Furthermore, as we have pointed out repeatedly, foods and supplements (unlike drugs) do not expose the public to the kind of risk that would justify such tight control and monitoring under an IND (e.g., submission of animal and toxicological studies to FDA). Foods and supplements are complex mixtures of many compounds which are impossible to characterize in the way FDA expects for an IND, unlike drug products that consist of a single active compound (and a few other well-characterized compounds).

Even more importantly, no one has ever alleged that food and nutrition research was posing any danger to patients or consumers—and yet this very research is now endangered by the FDA’s guidance. Remember, once an IND for a nutrient has been filed, it may preclude that ingredient from being used as a food or dietary supplement at a later stage.

We spoke with Matthew Vukovich, PhD, who chairs the Department of Health and Nutritional Sciences at South Dakota State University. He believes that INDs should not be required at all for food research. He says his department is delaying research while they try to seek clarification on the FDA’s requirements.

A number of researchers are trying to convince the FDA that the guidance needs to be changed. They too say it has severely hindered their ability to conduct food research.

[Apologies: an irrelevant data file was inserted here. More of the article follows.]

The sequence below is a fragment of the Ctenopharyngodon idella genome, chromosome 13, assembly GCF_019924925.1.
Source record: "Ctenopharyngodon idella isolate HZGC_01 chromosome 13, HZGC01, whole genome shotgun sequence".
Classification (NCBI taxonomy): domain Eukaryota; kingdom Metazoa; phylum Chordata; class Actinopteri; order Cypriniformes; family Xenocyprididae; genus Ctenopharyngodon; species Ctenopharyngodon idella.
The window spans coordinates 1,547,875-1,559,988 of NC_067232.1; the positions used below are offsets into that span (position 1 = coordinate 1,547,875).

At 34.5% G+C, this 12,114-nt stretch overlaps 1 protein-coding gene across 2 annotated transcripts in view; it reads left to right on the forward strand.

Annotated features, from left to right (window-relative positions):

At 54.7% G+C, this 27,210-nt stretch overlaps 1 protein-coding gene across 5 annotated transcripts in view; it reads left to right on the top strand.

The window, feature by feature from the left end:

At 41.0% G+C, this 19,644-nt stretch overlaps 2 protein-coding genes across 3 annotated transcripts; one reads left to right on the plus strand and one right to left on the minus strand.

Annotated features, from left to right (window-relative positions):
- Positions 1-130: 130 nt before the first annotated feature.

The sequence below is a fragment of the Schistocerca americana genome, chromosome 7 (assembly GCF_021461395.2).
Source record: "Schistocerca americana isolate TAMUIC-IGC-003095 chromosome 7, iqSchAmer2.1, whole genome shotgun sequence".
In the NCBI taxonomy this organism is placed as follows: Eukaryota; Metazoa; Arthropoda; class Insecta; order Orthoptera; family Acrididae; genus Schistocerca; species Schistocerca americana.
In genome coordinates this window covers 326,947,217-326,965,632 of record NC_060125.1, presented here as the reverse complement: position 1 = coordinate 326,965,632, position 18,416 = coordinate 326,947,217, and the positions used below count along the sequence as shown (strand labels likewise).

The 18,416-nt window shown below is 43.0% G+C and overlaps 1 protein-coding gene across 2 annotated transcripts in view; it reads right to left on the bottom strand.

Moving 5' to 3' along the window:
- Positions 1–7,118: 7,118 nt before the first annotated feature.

It is bad enough that food and supplements, the cutting edge of health science, cannot make any medicinal claims. But for the FDA to try to stamp out research on food and supplements is an outrage.

Action Alert! If you have not done so already, please contact the FDA and tell them to stop trying to halt food and supplement research! Tell them—and your legislators—that food nutrition research has no part in the drug approval regime. Their guidance is stopping scientific research in its tracks, at a time when we desperately need more research, not less. Send your message today!


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  • It is the big drug companies that are paying to get this passed. Nutrition, supplements keep people healthier and cut into the potential bottom line. We are not fodder for the profit machines!

  • Robyn Agius

    Food is our medicine … or poison depending on what you CHOOSE to eat … FDA … you have to be kidding!!